North Fork Mountain Run......the run that wasn't.
I made it over the mountain and stopped in Franklin to stock up on burgers, dogs, cheese and diet coke, all the staples for a weekend of fun. Pulling into Seneca shadows I noticed that it was not any cooler in the mountains. I was the second person to arrive at the campground. I staked out a nice spot and set up the tent. A young family from Preston county had spent the previous week camping in Pocahontas county and arrived early for NFM. They pitched their tent then promptly took it down, packed the van and headed for the local motel. An ominous sign? Perhaps.
Friday 8/12/05 @ 14:30 Robert arrives dressed in shorts, black socks and dress shoes. We set up camp and cracked the cap on two cold Heinekens. We sat in the shade and enjoyed a few more. Earlier in the day I had passed on breakfast and lunch in anticipation of this evenings bounty of grilled dogs and burgers. The combination of an empty stomach, soaring temperatures and cold beer sent my head spinning so I said to Robert, "let's go for a ride". We donned our riding attire and snaked our way through the campground. Before we could even make it to Rt. 33, a slightly impaired Robert swerved into my rear derailer, clipped a spoke on his wheel and then his tire went flat. We stopped to change the tire and mid-way through the procedure a young couple from Michigan walked up to us and asked us what we were doing. We told them that we were going on a drunk bike ride. The young husband, Jason, asked if he could come along. We said "sure, but were not responsible for what could, may and most likely will happen to you because we're drunk". He raced back to his camp and assembled his very expensive Cannondale bicycle. After brief introductions and an exchange of pleasantries were finally on the road.
It is 10 miles to the top of Allegheny Mountain with it's summit lying just in the shadows of Dolly Sods. The climb begins with gentle rolling hills that soon stretch their way towards the heavens. As we began to climb, Robert and Jason dropped me off the back end of the slow moving train. The climb started at 9 percent for two miles then 10 percent for another couple miles until the summit. I was working hard and would frequently come out of the saddle only to have my quads fail and leave me desperate to make another revolution of the crank. The road never seemed to end. I kept looking up just to see one more switch back. I unzipped my jersey and took off my helmet. I pictured myself on the road to Le Alp D 'huez with a multitude of crazed fans cheering, waving flags, ringing cow bells, with the devil running along side of me parting the way just at just the last second allowing me to peddle my way to victory when just then the alcohol wore off, my mind cleared, and a log truck nearly made road pizza outta me. With a new found sense of sobriety, I kept climbing and finally reached the summit where Robert was standing by a large sign reading "Eastern Continental Divide". It was all worth it. We shook hands. The guy from Michigan said, "I thought you guys were joking when you said you were drunk". We turned our machines to the east and descended the mountain.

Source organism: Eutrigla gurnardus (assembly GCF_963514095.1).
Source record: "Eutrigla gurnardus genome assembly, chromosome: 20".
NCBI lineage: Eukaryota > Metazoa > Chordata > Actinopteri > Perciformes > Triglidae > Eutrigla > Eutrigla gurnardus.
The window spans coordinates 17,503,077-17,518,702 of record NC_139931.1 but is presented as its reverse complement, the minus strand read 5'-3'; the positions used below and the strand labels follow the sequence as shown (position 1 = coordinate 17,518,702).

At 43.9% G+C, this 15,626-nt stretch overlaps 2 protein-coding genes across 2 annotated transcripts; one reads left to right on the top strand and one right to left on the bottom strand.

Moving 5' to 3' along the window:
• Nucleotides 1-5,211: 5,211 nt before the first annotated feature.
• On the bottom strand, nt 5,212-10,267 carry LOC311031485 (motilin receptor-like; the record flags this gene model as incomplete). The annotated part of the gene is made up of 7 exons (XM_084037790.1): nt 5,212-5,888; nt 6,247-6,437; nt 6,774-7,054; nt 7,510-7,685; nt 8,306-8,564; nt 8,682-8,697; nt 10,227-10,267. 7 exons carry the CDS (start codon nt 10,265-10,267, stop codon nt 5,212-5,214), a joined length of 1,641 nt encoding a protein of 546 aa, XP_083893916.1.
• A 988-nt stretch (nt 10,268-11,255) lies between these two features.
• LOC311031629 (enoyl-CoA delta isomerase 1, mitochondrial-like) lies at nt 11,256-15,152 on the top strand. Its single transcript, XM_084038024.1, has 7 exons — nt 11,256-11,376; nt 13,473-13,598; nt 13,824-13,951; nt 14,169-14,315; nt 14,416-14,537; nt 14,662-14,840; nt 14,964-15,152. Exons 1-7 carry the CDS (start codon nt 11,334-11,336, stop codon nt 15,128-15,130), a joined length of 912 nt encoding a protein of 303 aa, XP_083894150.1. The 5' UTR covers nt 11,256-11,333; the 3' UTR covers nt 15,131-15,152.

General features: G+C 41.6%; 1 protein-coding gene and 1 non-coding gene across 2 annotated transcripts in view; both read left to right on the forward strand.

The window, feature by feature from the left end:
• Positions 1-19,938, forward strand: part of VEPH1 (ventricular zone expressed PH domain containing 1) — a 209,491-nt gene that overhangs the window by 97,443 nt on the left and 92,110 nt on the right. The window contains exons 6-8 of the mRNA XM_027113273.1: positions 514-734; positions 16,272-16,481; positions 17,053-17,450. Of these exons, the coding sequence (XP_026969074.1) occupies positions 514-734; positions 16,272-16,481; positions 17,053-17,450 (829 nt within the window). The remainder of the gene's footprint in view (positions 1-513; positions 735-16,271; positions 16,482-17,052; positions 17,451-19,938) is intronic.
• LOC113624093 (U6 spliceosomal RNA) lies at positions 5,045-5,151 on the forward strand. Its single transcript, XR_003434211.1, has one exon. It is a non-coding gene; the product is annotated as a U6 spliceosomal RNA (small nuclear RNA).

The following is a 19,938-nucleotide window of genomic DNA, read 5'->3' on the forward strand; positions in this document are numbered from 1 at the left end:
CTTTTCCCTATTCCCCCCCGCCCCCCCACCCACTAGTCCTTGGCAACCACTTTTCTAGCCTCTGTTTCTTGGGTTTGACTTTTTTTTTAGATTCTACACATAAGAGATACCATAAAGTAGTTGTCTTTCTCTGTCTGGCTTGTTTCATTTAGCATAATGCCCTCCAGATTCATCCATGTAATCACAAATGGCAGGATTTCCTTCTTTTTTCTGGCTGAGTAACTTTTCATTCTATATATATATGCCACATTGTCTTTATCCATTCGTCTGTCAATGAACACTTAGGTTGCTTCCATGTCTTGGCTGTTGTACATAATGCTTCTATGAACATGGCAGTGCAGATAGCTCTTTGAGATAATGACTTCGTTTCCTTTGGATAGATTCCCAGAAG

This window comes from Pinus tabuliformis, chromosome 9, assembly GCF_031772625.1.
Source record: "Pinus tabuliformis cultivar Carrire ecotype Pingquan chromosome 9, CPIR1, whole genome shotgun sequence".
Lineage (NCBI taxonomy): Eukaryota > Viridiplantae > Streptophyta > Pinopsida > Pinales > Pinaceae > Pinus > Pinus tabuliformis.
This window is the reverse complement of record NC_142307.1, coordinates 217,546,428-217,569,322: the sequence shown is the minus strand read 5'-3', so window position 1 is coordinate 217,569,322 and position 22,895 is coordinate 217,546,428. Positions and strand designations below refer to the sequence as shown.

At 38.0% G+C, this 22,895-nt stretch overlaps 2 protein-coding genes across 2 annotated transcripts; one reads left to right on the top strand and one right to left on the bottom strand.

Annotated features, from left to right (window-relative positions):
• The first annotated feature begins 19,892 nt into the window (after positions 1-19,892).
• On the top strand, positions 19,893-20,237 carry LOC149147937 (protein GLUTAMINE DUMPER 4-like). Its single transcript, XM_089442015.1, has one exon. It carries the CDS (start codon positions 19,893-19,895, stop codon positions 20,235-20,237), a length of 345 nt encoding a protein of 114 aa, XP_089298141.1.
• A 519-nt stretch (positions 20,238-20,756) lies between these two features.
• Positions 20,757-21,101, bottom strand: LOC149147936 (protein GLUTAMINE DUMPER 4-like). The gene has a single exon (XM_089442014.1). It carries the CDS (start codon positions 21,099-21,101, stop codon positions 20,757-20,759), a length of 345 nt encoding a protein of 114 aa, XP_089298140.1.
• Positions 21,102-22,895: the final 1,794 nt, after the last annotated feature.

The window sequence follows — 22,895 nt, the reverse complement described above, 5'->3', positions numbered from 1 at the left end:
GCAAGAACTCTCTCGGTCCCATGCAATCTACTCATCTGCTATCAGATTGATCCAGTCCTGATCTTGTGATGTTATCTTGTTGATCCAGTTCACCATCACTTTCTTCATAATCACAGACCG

We returned to camp and grilled burgers and dogs for Hillary and Lauren. The girls gobbled up their hamburgers like they had just won a reward challenge on the television show Survivor. I'm concerned that their parents might not be feeding them properly. After a nice meal and some socialization, we turned in for the evening. Robert had knee surgery this spring and runs with a hitch in his gimp. Not that he always didn't have a hitch, but it just isn't any better. It's like running on egg shells barefoot through a lava field in January with one of those freak characters from that mid '70s show H&R PufnStuff chasing you http://www.albany.net/~genxtv/krofft.html. I, myself, just coming off the throws of a heat induced delirium tremens brought about by the evil Purple Trail at Catherine's Fat Ass. Yes, I actually believe I saw someone named Catherine, and she had a fat ass. Bottom line, "it just isn't any fun". We only come to the mountains to have fun, so instead of suffering the ill effects of the mountain heat two weekends in a row, I/we opted to skip the NFM run and spend the day pursuing other adventures.